First, as clearly stated in the first footnote, the report was commissioned by the National Cable and Telecommunications Association. It was also filed by NCTA with the FCC, and NCTA issued a press release “claiming ownership.” AT&T had nothing to do with it; there is no conspiracy. (How Phil got this wrong is a mystery — maybe he can explain.)

    Second, NCTA’s point is that a lot of RUS money is being used to overbuild areas which are already served by cable, which some people think might be both unfair to cable companies and not a very good use of money. (Do those points strike anyone as somehow outside the bounds of reasonable discussion? Is there something wrong with actually analyzing them? What, exactly?) Our report simply looked at the extent of overlap in three specific RUS grants, and performed some calculations showing what it is costing to provide broadband access to each incremental household.

    No one has challenged our analysis.

    Third, on whether 3G wireless “counts” as broadband, see the FCC’s own National Broadband Plan report on broadband availability, which concludes that (a) 4G will get built out pretty much everywhere there is 3G today and (b) 4G either is or can be made (for relatively low incremental cost) sufficient to serve as a very high speed wireline substitute in rural areas. That’s not Navigant’s conclusion, it’s the FCC’s (which we cited). But if you don’t think wireless should count, that’s ok: We also reported our results without counting 3G.

    Fourth, there’s nothing in the report — nothing, nada, zip — that suggests there is “no rural broadband problem.” Nor does the report take a position on the broader question of providing support for rural broadband. I personally have always favored some sort of program, and indeed authored a favorable report on the tax-incentive based approach included in early version of the 2009 Stimulus bill. What’s is tough to support, I think, is a program that is passing new homes at the rate of $7.2 million per.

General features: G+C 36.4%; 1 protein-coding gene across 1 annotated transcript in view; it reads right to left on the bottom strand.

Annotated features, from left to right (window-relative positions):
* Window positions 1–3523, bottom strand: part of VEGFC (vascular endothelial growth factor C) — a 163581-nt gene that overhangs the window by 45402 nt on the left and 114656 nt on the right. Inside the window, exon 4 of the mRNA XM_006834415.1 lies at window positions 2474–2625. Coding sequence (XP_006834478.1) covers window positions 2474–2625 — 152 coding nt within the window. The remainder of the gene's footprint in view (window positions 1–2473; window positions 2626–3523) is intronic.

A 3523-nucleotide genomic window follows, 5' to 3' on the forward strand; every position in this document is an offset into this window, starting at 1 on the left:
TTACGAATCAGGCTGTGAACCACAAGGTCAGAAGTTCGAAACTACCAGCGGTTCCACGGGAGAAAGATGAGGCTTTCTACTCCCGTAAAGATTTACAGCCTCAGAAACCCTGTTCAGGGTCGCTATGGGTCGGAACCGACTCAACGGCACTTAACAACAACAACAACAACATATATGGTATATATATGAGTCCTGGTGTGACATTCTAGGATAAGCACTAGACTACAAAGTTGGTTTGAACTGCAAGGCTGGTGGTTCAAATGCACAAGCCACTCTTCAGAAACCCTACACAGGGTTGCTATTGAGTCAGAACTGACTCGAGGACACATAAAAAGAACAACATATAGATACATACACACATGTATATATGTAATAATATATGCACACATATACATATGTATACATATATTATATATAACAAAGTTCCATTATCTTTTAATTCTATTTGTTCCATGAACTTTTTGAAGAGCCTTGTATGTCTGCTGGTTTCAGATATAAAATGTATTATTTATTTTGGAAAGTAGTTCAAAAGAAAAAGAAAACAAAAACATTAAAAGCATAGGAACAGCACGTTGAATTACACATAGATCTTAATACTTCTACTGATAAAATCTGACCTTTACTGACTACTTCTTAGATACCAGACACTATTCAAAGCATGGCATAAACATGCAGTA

So, with all that in mind, everyone can decide for themselves who’s doing the “hollaring.”

    • I think there is some confusion here. We originally wrote about this research report last year http://stopthecap.com/2011/05/30/cable-lobby-pays-for-research-report-that-miraculously-agrees-with-them-on-rural-broadband-reforms/) and noted it was an NCTA paid effort.

      This piece is about AT&T’s recent use of your report in their own lobbying efforts. AT&T lobbyists have referenced this report in information packets sent to legislators. In fact, in at least two instances I have seen media outlets reference it as part of AT&T’s recent talking points against certain USF reform proposals.

      AT&T is also a client of Navigant. Reminding us the nation’s largest cable lobby bought and paid for this research, which we noted last year, hardly bolsters its credibility.

      AT&T in particular supports your contention that wireless mobile broadband is a suitable rural broadband replacement and downplays the rural availability problem. You state your report does not downplay the rural problem, but those who read it will quickly find you consider 3G wireless to meet the criteria for broadband, despite the fact its speeds are inconsistent, and more importantly, you completely ignore the usage cap regime which now limits consumption under regular pricing to around 2GB per month (3G or 4G). A consumer looking to consume 10GB per month, hardly a lot, will pay upwards of $80 a month for it, assuming 4G networks provide reliable service in rural areas.

      As I said last year, your report takes a very optimistic view of how much broadband is actually available in these rural areas, assuming availability based on what is physically possible to provide. But as our readers have repeatedly noted, what is possible isn’t at all reality on the ground. There are places within blocks of a central office, including inside one of the areas you studied, where companies like AT&T and Frontier will simply not provide DSL for economic reasons, not practical ones. Cable operators don’t wire rural areas that fail to meet population density tests either.